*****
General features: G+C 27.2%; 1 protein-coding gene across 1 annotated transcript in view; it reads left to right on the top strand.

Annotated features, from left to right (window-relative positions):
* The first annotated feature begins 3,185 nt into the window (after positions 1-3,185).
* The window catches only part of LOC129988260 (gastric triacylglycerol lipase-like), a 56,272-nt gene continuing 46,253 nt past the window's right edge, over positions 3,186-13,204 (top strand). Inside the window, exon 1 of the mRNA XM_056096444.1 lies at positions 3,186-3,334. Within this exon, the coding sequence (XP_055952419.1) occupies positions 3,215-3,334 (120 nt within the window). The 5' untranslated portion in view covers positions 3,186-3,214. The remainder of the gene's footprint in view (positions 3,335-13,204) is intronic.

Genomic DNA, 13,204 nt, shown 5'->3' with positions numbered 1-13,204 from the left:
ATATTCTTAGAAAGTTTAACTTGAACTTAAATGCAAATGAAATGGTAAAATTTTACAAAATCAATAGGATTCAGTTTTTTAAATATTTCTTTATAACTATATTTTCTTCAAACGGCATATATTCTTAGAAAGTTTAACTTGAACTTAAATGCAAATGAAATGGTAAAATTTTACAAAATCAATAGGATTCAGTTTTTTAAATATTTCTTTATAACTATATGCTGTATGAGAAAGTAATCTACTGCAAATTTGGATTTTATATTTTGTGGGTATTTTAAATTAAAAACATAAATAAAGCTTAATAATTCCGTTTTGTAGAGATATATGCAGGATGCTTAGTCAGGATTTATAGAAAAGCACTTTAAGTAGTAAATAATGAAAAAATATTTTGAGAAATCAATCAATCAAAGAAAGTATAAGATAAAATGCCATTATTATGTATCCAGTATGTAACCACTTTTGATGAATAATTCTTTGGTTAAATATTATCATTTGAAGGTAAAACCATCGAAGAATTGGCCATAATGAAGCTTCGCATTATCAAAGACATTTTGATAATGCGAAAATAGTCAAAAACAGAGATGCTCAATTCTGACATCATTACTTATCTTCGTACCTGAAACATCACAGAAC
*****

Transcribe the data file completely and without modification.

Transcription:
General features: G+C 27.2%; 1 protein-coding gene across 1 annotated transcript in view; it reads left to right on the top strand.

Annotated features, from left to right (window-relative positions):
* The first annotated feature begins 3,185 nt into the window (after positions 1-3,185).
* The window catches only part of LOC129988260 (gastric triacylglycerol lipase-like), a 56,272-nt gene continuing 46,253 nt past the window's right edge, over positions 3,186-13,204 (top strand). Inside the window, exon 1 of the mRNA XM_056096444.1 lies at positions 3,186-3,334. Within this exon, the coding sequence (XP_055952419.1) occupies positions 3,215-3,334 (120 nt within the window). The 5' untranslated portion in view covers positions 3,186-3,214. The remainder of the gene's footprint in view (positions 3,335-13,204) is intronic.

Genomic DNA, 13,204 nt, shown 5'->3' with positions numbered 1-13,204 from the left:
ATATTCTTAGAAAGTTTAACTTGAACTTAAATGCAAATGAAATGGTAAAATTTTACAAAATCAATAGGATTCAGTTTTTTAAATATTTCTTTATAACTATATTTTCTTCAAACGGCATATATTCTTAGAAAGTTTAACTTGAACTTAAATGCAAATGAAATGGTAAAATTTTACAAAATCAATAGGATTCAGTTTTTTAAATATTTCTTTATAACTATATGCTGTATGAGAAAGTAATCTACTGCAAATTTGGATTTTATATTTTGTGGGTATTTTAAATTAAAAACATAAATAAAGCTTAATAATTCCGTTTTGTAGAGATATATGCAGGATGCTTAGTCAGGATTTATAGAAAAGCACTTTAAGTAGTAAATAATGAAAAAATATTTTGAGAAATCAATCAATCAAAGAAAGTATAAGATAAAATGCCATTATTATGTATCCAGTATGTAACCACTTTTGATGAATAATTCTTTGGTTAAATATTATCATTTGAAGGTAAAACCATCGAAGAATTGGCCATAATGAAGCTTCGCATTATCAAAGACATTTTGATAATGCGAAAATAGTCAAAAACAGAGATGCTCAATTCTGACATCATTACTTATCTTCGTACCTGAAACATCACAGAAC